Efforts to send humans to Mars have been making headlines as of late, but one MIT researcher says we should be aiming for a different destination: near-Earth asteroids.
In an opinion piece for Nature magazine, MIT professor and asteroid scientist Richard Binzel argues that near-Earth asteroids (NEA) are the perfect destination for testing equipment and systems that could ultimately be used to transport people to Mars.
Binzel is critical of NASA’s current multibillion dollar Asteroid Redirection Mission (ARM) project, which aims to capture and redirect an asteroid near the Earth so astronauts can reach it, using “either a huge capture bag or a Rube Goldberg contraption resembling a giant arcade-game claw.” Instead, suggests Binzel, why not wait for one of the nearly 10 million NEAs to pass near the moon and use it as a stepping-stone to a Mars mission?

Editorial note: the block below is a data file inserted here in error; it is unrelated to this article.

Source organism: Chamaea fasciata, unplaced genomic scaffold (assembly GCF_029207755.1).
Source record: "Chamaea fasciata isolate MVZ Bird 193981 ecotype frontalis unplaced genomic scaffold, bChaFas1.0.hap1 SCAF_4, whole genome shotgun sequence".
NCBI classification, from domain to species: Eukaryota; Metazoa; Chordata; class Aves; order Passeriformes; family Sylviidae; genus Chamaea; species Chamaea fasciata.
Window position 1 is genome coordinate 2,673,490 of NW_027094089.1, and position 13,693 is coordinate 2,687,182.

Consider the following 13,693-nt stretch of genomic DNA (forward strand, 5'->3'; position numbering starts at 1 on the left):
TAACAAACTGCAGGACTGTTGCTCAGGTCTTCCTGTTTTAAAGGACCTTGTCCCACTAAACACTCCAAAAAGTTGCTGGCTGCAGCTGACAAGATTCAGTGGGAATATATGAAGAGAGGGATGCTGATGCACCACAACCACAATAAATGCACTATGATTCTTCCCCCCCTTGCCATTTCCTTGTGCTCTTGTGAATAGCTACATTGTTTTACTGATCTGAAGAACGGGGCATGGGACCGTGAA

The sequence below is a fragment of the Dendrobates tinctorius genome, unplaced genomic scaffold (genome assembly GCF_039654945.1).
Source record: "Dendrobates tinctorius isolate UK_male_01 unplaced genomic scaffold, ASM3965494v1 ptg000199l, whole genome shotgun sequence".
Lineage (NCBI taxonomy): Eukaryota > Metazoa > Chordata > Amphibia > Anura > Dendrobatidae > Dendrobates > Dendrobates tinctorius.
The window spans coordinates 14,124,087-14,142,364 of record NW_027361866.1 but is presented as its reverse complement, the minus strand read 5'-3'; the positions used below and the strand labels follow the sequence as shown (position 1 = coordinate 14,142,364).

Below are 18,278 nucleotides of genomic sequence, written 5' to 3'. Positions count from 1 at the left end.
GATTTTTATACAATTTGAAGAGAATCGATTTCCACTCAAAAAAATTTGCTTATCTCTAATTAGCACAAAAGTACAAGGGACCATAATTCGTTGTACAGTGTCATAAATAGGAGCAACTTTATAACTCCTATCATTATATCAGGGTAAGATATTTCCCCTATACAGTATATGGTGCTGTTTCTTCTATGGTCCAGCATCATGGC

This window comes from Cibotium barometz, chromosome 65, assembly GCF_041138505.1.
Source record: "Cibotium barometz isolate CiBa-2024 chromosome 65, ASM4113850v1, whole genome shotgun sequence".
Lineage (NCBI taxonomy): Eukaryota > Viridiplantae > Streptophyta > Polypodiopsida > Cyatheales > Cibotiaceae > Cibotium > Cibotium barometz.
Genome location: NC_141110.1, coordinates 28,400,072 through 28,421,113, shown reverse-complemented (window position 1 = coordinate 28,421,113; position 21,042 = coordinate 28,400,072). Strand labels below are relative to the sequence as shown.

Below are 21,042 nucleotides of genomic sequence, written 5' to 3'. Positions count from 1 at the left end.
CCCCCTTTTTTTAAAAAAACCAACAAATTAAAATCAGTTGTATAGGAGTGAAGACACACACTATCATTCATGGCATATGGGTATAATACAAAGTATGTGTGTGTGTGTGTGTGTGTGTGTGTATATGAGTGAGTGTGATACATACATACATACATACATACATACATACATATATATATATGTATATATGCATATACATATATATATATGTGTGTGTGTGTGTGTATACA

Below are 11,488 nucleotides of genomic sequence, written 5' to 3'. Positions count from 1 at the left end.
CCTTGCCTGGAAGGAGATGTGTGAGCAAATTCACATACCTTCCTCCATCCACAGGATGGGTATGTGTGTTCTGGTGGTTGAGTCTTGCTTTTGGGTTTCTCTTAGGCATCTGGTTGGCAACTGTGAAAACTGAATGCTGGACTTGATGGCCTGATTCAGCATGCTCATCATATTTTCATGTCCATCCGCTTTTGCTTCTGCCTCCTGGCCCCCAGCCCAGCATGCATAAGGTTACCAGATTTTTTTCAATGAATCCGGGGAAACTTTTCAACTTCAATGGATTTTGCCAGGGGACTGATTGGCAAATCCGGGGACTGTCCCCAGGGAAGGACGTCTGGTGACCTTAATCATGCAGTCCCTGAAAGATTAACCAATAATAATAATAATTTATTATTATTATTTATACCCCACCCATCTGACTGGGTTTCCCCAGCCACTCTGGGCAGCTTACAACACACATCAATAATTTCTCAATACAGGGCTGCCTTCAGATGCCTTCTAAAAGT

Binzel’s plan calls for a thorough survey of asteroids to identify a series of destinations. He estimates that a survey could be completed within a decade, at a fraction of the cost of NASA’s ARM plan. Missions would travel increasingly further from Earth and closer to Mars. As an added bonus, such a survey would identify asteroids that pose a hazard to Earth, such as the Chelyabinsk meteor that entered the atmosphere over Russia in 2013.
Read the full article at Nature.
Q&A with Binzel at the Boston Globe.
Binzel talks to MIT News about NASA’s asteroid redirection project.